Trick-or-treaters will have more room to run around the city this year, thanks to an expansion of the Open Streets program that will see nearly 100 streets go car-free for Halloween. Not everyone, however, is thrilled.
The dozens of streets (see full list here) will be car-free from 4 pm to 8 pm on Oct. 31, announced authorities Monday — part of a multi-pronged and ongoing effort to designate more pedestrian-only zones for family activities across the five boroughs. See the list of Halloween Open Streets here.
“Trick-or-Streets is going to be an incredible night of safe, healthy fun, and community bonding for families across the borough,” Queens Borough President Donovan Richards said.
The announcement by DOT Commissioner Ydanis Rodriguez and other city leaders was held in Queens where the annual Jackson Heights Halloween Parade will march once again down 37th Avenue. That kicks off at 5 pm
“As someone who grew up in apartment spaces without actually any parks, this has been a godsend to many members of our community, to me, to my neighbors and I cannot wait on Monday after the parade to be able to come here and enjoy with the children,” said Assembly Member Catalina Cruz.
Supporters of the Open Streets program said there has been a 42 percent drop in traffic crashes since its implementation in 2020.
But not everyone was thrilled by the city’s news. Boos and screams overshadowed Monday’s Halloween announcement as a handful of Jackson Heights community members aired their frustrations with the city program.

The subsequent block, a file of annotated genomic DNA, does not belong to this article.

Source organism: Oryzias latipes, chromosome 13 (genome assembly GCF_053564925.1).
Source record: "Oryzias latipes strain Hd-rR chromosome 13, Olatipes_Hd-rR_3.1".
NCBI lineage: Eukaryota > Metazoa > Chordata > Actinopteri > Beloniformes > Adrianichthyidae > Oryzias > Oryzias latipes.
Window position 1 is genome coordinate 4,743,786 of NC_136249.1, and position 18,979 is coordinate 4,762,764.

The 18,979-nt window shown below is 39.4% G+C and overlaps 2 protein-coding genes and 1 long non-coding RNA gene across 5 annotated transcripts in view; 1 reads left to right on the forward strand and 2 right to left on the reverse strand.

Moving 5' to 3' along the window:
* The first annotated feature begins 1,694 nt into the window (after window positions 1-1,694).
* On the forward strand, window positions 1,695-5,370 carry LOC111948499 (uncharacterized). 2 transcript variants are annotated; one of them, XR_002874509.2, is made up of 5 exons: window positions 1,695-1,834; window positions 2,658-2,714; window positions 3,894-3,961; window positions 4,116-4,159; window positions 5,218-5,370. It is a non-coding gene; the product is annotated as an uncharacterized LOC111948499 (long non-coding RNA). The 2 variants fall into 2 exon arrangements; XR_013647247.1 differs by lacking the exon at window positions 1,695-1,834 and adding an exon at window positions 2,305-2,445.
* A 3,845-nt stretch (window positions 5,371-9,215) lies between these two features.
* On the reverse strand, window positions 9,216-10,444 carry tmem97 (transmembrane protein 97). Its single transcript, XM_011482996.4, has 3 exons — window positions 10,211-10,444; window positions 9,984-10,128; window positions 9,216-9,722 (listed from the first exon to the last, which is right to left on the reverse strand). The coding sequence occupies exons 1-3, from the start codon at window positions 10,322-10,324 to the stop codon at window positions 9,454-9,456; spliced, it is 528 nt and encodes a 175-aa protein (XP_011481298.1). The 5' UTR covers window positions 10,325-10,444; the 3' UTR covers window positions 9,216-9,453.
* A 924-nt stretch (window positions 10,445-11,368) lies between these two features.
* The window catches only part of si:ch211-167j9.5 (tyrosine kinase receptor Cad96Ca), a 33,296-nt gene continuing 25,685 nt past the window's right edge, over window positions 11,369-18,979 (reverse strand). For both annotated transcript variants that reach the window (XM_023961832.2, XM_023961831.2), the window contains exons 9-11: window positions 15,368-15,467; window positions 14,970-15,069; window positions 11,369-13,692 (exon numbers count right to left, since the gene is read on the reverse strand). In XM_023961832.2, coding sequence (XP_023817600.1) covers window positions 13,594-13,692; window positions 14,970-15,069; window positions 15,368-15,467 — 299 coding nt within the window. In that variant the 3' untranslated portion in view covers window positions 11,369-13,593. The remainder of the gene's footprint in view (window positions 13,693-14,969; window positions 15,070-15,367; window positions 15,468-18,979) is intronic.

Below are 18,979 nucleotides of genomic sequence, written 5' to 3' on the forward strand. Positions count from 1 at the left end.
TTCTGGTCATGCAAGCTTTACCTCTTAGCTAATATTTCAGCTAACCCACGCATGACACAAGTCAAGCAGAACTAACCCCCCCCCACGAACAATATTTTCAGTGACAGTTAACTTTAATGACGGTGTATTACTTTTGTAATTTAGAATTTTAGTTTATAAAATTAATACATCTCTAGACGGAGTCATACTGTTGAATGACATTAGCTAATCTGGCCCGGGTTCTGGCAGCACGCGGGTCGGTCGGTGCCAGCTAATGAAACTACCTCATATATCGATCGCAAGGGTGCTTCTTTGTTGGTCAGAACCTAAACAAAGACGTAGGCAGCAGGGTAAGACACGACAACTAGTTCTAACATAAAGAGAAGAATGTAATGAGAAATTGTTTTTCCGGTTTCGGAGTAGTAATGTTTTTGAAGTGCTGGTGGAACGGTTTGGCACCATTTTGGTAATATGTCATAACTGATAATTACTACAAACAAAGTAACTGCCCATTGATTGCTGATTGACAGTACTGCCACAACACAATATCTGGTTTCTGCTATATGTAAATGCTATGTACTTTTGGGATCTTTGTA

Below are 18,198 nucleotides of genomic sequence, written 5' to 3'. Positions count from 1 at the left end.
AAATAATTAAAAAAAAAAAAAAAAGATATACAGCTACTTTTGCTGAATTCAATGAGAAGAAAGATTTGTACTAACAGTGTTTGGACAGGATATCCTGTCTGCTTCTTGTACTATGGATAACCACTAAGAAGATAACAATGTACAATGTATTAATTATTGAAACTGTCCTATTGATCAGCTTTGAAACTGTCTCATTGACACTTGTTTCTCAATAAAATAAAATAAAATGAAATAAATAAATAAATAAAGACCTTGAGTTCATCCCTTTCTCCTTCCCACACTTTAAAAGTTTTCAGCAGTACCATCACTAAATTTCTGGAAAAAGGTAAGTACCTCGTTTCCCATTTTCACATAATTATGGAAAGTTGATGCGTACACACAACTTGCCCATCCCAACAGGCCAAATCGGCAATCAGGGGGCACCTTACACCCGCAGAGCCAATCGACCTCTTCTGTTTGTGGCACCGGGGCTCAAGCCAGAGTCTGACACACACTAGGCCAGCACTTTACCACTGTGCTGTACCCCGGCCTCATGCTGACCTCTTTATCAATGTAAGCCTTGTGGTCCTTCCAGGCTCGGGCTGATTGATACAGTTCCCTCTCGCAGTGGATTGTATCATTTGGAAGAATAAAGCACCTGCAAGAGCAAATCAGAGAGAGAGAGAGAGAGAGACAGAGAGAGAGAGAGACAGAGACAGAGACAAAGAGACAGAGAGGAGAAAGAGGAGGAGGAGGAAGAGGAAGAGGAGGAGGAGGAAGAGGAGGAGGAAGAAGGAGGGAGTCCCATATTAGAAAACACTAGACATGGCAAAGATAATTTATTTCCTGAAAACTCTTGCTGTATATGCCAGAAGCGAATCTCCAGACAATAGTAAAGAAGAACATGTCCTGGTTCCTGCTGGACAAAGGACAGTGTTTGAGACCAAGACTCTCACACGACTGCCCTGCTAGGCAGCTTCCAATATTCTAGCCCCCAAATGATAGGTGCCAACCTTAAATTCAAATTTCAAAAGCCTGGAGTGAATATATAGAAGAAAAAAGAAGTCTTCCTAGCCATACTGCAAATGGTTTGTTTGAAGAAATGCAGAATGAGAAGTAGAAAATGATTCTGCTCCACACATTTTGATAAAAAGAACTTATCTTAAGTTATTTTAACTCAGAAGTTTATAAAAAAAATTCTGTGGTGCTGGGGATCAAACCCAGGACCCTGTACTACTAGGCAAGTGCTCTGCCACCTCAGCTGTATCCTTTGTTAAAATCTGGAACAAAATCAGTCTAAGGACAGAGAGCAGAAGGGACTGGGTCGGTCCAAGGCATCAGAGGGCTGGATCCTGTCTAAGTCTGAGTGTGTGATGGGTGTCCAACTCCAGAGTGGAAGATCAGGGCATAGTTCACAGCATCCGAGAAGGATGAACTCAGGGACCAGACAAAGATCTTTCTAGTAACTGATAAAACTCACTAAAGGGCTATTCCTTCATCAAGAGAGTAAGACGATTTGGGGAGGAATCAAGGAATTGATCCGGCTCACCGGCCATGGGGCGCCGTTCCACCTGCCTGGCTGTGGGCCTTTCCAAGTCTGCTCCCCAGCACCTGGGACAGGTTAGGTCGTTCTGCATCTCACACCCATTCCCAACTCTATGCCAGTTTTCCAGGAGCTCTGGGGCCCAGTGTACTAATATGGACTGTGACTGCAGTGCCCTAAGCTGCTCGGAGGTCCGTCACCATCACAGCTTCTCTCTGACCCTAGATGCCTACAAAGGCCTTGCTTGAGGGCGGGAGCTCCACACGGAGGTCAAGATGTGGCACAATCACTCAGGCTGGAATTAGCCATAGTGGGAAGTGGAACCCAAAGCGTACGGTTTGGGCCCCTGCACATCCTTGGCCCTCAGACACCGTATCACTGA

Speakers and hecklers went back and forth during the press conference trying to establish dominance ahead of a ribbon cutting to celebrate the road’s redesign into Paseo Park.
Bryan Barrett said he joined his neighbors angered by the difficulties they say closing the streets has caused first responders to access the area, as well as residents requiring Access-A-Ride vehicles.
“I view this as a slap in the face,” Barrett said, demanding more conversation with the city. “Open Streets has literally caused a divide. They put boulders in the streets, it’s hard for the emergency vehicles to get to the sick people .”
“The thing is we keep talking, we keep asking for compromise and they don’t want to do it and we’re tired of it,” Julia Maddox, another community resident protesting the streets program, said.
Not everyone in the neighborhood is against the city’s program or the holiday expansion. Robin Mitchell spoke with some of his neighbors, hoping to find common ground.
“I agree that human life has been impacted, but I think it’s been impacted in all the right ways,” he said. “I understand what people are saying about Access-A-Ride and the firetrucks, we totally need to make sure that Access-A-Ride can get to the people that need it. We can totally make that happen.”